Downward Mobility

A term coined by the late Dean Brackley as part of his contemporary reading of Ignatius' Meditation on Two Standards, Two Leaders.

Mainstream contemporary culture offers individualistic "upward mobility" as the goal of life. It plays on our human sense of insecurity and fear which with September 11, 2001, became globalized: "a sensation of physical insecurity has now spread to people who once felt safe." While "upward mobility" is not in itself bad, it often carries with it a host of satellite features that must be considered dangerous.

Thus Ignatius presents us with the way of Lucifer/Satan. According to Brackley's contemporary reading, it is characterized by covetousness (the rabid pursuit of wealth in the broadest sense of that word), status symbols (catering to our need to belong), the social ladder (some people are more valuable than others), arrogant pride (contempt for "inferiors" like foreigners, addicts, or uneducated people), the outcast and the paragon (the mentally ill, the homosexual, the prostitute, the person with AIDS, the homeless alcoholic on the one hand and the movie star, the president, the CEO, the pope on the other), competition (that undermines trust and community: "from my slippery rung, I perceive the climber below me as a threat"), the pyramid ("authority and power are exercised as domination to contain weaker groups and keep them dependent, ignorant, and divided"), mistrust and coercion (generating a climate of fear), cover-up (required by inequality, systematic unfairness, and corruption).

In contrast to this way of Lucifer/Satan, the way of Christ is "downward mobility." It is characterized by faith ("by which we abandon ourselves to God's care, [allowing us] to let things go and share what we have"), indifference to honors ("our dignity and our standing before God do not depend on our merits but on God's goodness [providing] a solid sense of security"), recognizing others' humanity; sharing ("Christ addresses us through the outcast, enticing us . . . to recognize the crucified outcast-not the celebrity paragon-as the measure of humanity"), humility as solidarity ("solidarity is the social meaning of humility; humility as solidarity is the foundation of a just society; it leads to sharing the obscurity, misunderstanding, and contempt experienced by the poor"), a community of equals (that "resists pyramids of inequity" and stewards "personal talents for the benefit of all), and cooperation (replacing cutthroat competition). In short . . .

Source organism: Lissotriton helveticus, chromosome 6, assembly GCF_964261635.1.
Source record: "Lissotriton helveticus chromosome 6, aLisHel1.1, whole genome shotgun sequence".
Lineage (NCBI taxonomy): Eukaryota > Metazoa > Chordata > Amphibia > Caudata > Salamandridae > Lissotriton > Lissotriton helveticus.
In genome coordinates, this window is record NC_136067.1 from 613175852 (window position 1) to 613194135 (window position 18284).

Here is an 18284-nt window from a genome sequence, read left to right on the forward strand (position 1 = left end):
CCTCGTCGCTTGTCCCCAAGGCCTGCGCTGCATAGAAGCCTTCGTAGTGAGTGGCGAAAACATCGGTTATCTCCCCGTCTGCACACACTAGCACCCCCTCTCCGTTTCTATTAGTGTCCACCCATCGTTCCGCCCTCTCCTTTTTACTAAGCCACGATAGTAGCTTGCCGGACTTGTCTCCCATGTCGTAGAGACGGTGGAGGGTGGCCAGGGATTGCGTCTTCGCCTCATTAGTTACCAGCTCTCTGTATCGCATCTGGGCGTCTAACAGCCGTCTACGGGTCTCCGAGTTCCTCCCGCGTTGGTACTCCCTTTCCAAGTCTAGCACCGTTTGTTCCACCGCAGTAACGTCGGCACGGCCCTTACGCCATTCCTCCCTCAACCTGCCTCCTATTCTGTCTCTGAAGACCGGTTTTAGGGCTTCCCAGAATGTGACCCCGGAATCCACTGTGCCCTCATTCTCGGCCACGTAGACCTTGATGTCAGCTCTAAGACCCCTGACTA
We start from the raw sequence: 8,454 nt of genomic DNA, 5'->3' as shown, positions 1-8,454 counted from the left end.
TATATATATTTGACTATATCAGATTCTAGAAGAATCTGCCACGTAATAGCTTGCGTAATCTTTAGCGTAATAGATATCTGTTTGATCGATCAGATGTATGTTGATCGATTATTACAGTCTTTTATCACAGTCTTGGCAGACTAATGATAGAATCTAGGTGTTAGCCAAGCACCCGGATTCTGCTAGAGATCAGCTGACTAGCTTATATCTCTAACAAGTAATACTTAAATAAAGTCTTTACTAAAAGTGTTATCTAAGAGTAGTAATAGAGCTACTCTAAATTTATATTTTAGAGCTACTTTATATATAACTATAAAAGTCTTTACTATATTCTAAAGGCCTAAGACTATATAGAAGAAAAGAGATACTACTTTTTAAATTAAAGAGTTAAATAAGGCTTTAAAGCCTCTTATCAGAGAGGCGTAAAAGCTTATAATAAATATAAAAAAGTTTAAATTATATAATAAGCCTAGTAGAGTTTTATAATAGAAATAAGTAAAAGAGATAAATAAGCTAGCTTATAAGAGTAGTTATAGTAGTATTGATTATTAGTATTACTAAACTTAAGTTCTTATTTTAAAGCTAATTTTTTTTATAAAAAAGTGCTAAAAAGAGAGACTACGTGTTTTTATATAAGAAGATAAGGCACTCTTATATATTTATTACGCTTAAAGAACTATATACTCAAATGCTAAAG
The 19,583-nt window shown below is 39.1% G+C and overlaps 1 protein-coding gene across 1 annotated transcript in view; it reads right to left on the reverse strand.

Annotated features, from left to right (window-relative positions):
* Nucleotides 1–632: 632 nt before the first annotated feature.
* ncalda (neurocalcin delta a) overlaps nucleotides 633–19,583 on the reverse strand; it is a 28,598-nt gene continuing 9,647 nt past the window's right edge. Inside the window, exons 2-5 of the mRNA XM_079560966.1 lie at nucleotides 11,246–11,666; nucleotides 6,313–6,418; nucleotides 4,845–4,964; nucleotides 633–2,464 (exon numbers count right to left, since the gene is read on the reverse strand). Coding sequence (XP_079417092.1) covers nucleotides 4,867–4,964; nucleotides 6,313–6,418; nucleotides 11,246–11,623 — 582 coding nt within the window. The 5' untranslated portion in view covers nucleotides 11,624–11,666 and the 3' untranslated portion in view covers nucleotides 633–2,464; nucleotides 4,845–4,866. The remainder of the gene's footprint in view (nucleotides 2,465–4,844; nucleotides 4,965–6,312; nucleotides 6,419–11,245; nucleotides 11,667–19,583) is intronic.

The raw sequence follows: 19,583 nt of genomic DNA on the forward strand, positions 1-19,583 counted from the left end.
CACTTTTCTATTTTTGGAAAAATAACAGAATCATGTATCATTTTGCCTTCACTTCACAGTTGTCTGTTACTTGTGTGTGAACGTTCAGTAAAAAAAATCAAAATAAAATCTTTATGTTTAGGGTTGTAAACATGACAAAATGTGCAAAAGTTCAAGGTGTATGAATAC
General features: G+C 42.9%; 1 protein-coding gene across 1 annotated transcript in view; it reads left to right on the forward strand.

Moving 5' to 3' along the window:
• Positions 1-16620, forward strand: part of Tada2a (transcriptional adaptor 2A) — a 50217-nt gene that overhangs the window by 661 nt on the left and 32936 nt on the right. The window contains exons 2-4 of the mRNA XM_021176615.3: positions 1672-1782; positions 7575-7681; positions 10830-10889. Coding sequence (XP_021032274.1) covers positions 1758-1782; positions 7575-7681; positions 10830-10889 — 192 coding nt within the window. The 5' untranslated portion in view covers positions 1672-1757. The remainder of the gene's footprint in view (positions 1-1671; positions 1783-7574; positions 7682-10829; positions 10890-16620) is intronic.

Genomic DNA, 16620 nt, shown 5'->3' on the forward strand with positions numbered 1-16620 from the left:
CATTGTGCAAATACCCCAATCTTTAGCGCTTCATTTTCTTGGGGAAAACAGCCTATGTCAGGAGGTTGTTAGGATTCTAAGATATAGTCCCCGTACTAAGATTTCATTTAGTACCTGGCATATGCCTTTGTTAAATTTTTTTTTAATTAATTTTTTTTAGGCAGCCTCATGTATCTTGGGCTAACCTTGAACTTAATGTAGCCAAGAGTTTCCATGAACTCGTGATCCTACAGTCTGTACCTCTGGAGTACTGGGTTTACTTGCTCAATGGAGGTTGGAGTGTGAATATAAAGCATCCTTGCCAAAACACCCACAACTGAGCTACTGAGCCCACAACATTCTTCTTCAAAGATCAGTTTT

• Communities of "new human beings" and humane relations must exercise prophetic witness to unmask the great cover-up. They must be places from which to work for a more hospitable world-for a society where . . . "everyone has a place" and where . . . "it is easier for people to be good."

Dean Brackley, The Call to Discernment in Troubled Times: New Perspectives on the Transformative Wisdom of Ignatius of Loyola (New York: Crossroad, 2004).